BlackBerry is far from the first NFC phone, so why does RIM's UK MD Stephen Bates think that when the BlackBerry Bold 9900 comes along it will kickstart mobile payments in the UK ahead of the rest of the world?
It's not because it will have NFC in it - Orange has said half the phones it sells this year will have NFC and Bates freely admits that "NFC is not new. Really, we don't see this as we're bringing more technology to market."
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What BlackBerry has is battery life that keeps going so you can still pay for things late in the evening, security that users, banks, mobile operators and companies who want to sell you something all trust - and good relationships with a lot of them already.
"In the consumer market we might think people don't tend to see security as a feature or a need they have at the moment, but we think once you start paying for coffee and newspapers people will just assume that security will be there," Bates told TechRadar.
Plus it has the hugely successful BlackBerry Messenger service; an infrastructure for sending messages in real time that's far more reliable than text messages (let alone Twitter). "BBM is a real-time handshaking technology that confirms when I've sent something to you and when you've received it; in layman's terms that's called a receipt…"
One of the reasons combined Oyster and credit cards haven't taken off - not everyone wants to switch to Barclaycard. BlackBerry can avoid the problems of whether your mobile operator works with your particular credit card, because you'll be able to charge things to your phone bill - for yourself or as gifts.
"If my kids want a prepay top-up they can ask me to pay it and I can gift it to them and get it charged to my carrier bill. If I want to buy an app, I can charge it to my carrier bill. Now - in a mobile commerce world - if I want to buy myself a coffee and a newspaper and a sandwich I can do that with contactless payment."
More than payments
Paying for things is only part of what NFC is going to be good for; you can use NFC for reading from the phone as well as for sending to it which means it could be the fob that gets you through the door at work as well as the Oystercard you use to take the train home.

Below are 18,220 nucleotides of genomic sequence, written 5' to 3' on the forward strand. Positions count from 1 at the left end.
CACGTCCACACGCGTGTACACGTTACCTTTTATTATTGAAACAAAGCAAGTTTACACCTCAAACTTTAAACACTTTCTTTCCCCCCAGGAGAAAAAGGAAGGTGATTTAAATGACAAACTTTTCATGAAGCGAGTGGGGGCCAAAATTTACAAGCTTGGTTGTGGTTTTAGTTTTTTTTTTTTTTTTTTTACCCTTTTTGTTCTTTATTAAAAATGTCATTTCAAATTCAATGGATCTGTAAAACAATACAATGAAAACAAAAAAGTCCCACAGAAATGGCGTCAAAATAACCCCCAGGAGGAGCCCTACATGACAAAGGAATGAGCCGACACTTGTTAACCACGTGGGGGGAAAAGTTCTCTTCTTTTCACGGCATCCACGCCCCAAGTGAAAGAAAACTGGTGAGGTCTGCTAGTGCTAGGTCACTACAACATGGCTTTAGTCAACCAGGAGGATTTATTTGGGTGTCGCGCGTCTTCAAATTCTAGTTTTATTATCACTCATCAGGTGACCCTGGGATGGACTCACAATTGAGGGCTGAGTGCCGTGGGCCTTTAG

It could also be what gets you into the concert or football game you bought a ticket for online, linking your online and real-world social life.
"Say I like a certain band," suggests Bates. "I'm connected to their web page, I'm connected to their fan page, I'm on Twitter, I'm on Facebook… I get pushed an update for concerts, I buy my ticket and it pushes me a date in my diary. I use that to get in because I've got a contactless ticket and I get a special offer for a 10% discount on a T-shirt because I'm in the fan club. I walk in and there may be a special on at McDonalds that gets pushed to you. You have this ability to sign up to this and be connected and be interacted with through your social network, through the way you live your life."
Expect mobile payments to start small with a limit on the value of transactions - coffee and newspapers that won't give you a shock when you see them on your bill at the end of the month.
"It's about people being comfortable with things," Bates told us, comparing it to the way people have moved from using social networks on the PC to expecting to be able to tweet and message on their phone all day.
He expects that to happen faster in the UK than many other countries; "We think the UK is one of the markets where the population is more attuned to doing things like contactless payments; they're less scared than other markets around the world."
There are two events coming up that he thinks will speed up these services. "We think the 2012 Olympics is a catalyst for contactless payments - and the 2015 Rugby World Cup is ticketless games. That means we've got probably three years to get ticketless working."